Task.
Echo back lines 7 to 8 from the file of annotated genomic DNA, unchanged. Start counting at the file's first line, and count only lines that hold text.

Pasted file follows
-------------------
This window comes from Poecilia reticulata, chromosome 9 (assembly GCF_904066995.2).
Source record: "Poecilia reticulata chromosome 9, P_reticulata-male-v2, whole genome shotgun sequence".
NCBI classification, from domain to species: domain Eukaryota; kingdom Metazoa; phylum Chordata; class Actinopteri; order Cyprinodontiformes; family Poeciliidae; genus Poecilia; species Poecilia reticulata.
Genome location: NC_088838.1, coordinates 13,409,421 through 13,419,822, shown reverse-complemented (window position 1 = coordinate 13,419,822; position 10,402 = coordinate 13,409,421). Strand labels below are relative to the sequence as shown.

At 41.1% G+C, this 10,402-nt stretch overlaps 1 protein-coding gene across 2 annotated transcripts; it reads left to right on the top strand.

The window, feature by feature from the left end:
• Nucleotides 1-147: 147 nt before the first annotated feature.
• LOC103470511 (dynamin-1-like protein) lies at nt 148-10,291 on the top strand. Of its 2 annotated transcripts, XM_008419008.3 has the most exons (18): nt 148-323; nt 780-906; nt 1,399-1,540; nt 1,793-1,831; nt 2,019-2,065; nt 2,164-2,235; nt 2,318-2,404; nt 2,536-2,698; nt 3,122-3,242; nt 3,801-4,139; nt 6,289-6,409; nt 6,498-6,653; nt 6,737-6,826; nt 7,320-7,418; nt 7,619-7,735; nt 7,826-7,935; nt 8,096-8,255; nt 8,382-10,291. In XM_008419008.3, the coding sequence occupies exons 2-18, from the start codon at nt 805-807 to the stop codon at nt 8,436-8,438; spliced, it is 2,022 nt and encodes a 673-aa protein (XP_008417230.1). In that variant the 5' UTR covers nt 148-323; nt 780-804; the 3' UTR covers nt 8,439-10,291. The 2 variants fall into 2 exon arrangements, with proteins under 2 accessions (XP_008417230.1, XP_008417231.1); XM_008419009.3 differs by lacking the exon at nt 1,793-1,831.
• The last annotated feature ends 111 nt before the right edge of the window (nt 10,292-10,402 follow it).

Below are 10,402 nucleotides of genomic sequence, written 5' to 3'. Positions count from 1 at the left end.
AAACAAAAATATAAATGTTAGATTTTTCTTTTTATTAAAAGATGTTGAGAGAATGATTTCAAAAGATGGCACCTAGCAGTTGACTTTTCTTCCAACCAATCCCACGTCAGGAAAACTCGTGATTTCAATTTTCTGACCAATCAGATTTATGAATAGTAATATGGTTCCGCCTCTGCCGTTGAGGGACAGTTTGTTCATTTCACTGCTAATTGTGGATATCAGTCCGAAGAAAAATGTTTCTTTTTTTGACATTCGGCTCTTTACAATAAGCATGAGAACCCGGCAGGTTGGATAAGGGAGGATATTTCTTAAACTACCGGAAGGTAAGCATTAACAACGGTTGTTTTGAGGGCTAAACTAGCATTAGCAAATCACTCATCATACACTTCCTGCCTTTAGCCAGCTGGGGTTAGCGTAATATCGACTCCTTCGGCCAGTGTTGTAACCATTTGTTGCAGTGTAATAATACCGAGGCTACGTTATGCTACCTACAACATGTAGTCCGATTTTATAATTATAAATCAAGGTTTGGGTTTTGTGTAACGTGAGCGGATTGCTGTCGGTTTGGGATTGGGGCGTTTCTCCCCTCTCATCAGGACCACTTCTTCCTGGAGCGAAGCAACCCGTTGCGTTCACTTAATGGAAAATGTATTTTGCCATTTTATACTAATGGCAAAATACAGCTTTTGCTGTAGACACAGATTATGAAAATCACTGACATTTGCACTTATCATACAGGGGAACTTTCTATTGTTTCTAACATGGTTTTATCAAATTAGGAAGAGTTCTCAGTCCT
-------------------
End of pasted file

• Nucleotides 1-147: 147 nt before the first annotated feature.
• LOC103470511 (dynamin-1-like protein) lies at nt 148-10,291 on the top strand. Of its 2 annotated transcripts, XM_008419008.3 has the most exons (18): nt 148-323; nt 780-906; nt 1,399-1,540; nt 1,793-1,831; nt 2,019-2,065; nt 2,164-2,235; nt 2,318-2,404; nt 2,536-2,698; nt 3,122-3,242; nt 3,801-4,139; nt 6,289-6,409; nt 6,498-6,653; nt 6,737-6,826; nt 7,320-7,418; nt 7,619-7,735; nt 7,826-7,935; nt 8,096-8,255; nt 8,382-10,291. In XM_008419008.3, the coding sequence occupies exons 2-18, from the start codon at nt 805-807 to the stop codon at nt 8,436-8,438; spliced, it is 2,022 nt and encodes a 673-aa protein (XP_008417230.1). In that variant the 5' UTR covers nt 148-323; nt 780-804; the 3' UTR covers nt 8,439-10,291. The 2 variants fall into 2 exon arrangements, with proteins under 2 accessions (XP_008417230.1, XP_008417231.1); XM_008419009.3 differs by lacking the exon at nt 1,793-1,831.